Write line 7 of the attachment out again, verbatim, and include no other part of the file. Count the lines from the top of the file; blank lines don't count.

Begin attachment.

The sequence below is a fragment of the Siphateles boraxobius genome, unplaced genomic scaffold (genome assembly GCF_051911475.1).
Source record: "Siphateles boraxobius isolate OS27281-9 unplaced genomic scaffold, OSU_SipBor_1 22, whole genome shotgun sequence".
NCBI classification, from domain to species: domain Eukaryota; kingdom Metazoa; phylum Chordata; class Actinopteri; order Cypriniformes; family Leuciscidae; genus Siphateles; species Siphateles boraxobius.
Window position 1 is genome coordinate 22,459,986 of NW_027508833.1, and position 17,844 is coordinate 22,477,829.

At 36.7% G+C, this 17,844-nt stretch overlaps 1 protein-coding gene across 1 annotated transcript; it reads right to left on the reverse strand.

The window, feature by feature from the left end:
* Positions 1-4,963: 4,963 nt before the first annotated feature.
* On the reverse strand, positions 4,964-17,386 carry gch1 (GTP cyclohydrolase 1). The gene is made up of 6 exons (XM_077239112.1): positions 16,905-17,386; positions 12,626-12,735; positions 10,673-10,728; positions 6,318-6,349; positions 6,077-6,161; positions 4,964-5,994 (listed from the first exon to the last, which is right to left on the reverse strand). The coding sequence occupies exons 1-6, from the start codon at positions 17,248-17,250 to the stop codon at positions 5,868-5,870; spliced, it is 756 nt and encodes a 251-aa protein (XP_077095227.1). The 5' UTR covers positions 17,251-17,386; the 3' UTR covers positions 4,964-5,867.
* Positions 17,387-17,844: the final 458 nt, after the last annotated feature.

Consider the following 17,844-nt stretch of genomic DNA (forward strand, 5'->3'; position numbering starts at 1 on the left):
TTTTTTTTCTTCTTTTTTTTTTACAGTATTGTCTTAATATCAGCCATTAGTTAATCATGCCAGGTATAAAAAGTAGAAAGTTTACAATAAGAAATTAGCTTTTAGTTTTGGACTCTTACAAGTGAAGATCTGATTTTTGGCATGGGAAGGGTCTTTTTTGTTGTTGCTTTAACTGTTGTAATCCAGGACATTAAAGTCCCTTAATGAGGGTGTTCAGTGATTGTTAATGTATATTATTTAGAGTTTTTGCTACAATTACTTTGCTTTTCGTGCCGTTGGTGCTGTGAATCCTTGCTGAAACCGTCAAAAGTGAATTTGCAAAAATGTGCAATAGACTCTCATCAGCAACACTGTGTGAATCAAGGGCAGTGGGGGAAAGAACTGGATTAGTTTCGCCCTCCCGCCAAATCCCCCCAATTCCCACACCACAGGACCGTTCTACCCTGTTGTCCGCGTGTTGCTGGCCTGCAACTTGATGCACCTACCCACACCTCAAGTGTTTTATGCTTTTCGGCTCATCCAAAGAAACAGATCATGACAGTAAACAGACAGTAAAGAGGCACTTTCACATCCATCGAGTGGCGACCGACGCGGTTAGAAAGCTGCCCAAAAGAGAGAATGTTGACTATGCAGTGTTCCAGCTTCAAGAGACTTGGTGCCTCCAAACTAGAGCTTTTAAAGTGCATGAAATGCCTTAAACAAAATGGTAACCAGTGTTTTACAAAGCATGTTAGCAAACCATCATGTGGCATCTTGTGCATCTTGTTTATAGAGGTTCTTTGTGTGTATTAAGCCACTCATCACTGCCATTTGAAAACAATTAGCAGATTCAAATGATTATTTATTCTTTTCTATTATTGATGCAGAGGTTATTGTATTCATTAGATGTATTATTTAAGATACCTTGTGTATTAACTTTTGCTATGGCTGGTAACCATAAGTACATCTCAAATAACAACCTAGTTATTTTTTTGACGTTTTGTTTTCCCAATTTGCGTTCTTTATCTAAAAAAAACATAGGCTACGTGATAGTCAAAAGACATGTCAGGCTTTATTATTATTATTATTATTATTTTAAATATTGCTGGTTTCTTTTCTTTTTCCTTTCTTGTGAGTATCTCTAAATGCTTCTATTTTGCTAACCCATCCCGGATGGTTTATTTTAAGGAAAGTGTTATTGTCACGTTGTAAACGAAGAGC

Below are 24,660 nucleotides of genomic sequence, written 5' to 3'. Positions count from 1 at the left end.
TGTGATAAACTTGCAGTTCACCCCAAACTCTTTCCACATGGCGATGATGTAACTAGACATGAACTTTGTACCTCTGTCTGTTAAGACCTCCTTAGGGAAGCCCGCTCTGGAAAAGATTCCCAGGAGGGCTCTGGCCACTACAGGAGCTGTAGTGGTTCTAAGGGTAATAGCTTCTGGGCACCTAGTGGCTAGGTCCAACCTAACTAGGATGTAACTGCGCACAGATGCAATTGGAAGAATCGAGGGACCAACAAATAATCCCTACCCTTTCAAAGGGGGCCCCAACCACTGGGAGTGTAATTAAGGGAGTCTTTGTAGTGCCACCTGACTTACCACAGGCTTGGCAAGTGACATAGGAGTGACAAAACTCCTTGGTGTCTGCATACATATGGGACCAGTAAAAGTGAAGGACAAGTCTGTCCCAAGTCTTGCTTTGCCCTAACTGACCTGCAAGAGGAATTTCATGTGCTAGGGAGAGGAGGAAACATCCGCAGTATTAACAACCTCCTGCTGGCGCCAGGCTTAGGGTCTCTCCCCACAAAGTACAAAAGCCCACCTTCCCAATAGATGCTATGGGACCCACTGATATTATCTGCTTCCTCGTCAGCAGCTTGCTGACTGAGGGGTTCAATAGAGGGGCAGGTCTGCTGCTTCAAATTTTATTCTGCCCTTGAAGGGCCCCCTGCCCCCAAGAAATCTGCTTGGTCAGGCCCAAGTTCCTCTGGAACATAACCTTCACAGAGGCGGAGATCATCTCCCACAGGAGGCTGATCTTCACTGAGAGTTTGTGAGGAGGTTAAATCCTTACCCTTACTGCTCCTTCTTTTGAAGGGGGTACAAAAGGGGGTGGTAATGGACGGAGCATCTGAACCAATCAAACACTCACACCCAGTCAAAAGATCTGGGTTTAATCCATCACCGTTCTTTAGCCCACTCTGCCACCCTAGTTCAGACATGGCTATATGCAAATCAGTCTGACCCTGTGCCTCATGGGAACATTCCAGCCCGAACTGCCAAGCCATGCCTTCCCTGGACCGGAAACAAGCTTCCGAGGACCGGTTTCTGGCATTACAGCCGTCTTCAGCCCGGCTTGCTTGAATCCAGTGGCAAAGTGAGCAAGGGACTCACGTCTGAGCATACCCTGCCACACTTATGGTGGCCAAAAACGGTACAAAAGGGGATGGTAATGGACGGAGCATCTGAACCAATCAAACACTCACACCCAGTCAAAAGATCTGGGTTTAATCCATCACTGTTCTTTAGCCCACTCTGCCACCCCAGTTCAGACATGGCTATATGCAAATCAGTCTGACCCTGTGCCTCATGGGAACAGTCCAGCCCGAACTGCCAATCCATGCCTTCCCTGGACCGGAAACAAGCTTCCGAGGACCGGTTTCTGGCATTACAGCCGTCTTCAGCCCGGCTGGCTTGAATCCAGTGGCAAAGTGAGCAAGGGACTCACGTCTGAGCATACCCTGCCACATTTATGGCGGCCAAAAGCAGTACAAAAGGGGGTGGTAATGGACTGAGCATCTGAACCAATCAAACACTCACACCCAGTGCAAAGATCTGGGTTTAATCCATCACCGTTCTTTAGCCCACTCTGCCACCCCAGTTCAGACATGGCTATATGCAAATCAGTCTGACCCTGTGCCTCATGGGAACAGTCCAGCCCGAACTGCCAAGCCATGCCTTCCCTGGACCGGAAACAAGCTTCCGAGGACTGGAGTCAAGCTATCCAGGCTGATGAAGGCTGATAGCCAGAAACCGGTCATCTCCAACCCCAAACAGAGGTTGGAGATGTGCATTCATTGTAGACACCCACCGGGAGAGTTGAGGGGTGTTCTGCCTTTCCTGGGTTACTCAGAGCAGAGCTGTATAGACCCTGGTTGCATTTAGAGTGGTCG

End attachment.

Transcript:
* Positions 1-4,963: 4,963 nt before the first annotated feature.